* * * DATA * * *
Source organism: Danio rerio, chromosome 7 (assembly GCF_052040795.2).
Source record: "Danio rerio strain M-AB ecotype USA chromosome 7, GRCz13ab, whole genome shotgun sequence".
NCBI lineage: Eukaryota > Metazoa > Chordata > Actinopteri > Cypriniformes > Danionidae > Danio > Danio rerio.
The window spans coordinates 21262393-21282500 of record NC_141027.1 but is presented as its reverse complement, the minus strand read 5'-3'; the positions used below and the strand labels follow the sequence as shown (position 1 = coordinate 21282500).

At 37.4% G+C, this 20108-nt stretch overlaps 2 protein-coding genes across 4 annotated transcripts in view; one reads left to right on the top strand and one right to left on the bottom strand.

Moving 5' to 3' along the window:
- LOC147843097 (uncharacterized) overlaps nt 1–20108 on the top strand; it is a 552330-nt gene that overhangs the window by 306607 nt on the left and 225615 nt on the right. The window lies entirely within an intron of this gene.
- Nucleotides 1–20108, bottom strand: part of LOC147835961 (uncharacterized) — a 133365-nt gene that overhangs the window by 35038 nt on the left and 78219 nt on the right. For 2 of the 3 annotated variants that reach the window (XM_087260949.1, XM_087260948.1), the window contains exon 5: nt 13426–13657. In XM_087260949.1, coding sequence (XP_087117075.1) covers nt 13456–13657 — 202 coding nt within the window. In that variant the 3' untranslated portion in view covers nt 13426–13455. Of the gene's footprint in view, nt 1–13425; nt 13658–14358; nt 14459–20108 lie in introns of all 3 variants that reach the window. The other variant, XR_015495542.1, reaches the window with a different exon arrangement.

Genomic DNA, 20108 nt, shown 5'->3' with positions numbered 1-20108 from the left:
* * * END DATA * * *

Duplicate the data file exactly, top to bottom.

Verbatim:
Source organism: Danio rerio, chromosome 7 (assembly GCF_052040795.2).
Source record: "Danio rerio strain M-AB ecotype USA chromosome 7, GRCz13ab, whole genome shotgun sequence".
NCBI lineage: Eukaryota > Metazoa > Chordata > Actinopteri > Cypriniformes > Danionidae > Danio > Danio rerio.
The window spans coordinates 21262393-21282500 of record NC_141027.1 but is presented as its reverse complement, the minus strand read 5'-3'; the positions used below and the strand labels follow the sequence as shown (position 1 = coordinate 21282500).

At 37.4% G+C, this 20108-nt stretch overlaps 2 protein-coding genes across 4 annotated transcripts in view; one reads left to right on the top strand and one right to left on the bottom strand.

Moving 5' to 3' along the window:
- LOC147843097 (uncharacterized) overlaps nt 1–20108 on the top strand; it is a 552330-nt gene that overhangs the window by 306607 nt on the left and 225615 nt on the right. The window lies entirely within an intron of this gene.
- Nucleotides 1–20108, bottom strand: part of LOC147835961 (uncharacterized) — a 133365-nt gene that overhangs the window by 35038 nt on the left and 78219 nt on the right. For 2 of the 3 annotated variants that reach the window (XM_087260949.1, XM_087260948.1), the window contains exon 5: nt 13426–13657. In XM_087260949.1, coding sequence (XP_087117075.1) covers nt 13456–13657 — 202 coding nt within the window. In that variant the 3' untranslated portion in view covers nt 13426–13455. Of the gene's footprint in view, nt 1–13425; nt 13658–14358; nt 14459–20108 lie in introns of all 3 variants that reach the window. The other variant, XR_015495542.1, reaches the window with a different exon arrangement.

Genomic DNA, 20108 nt, shown 5'->3' with positions numbered 1-20108 from the left: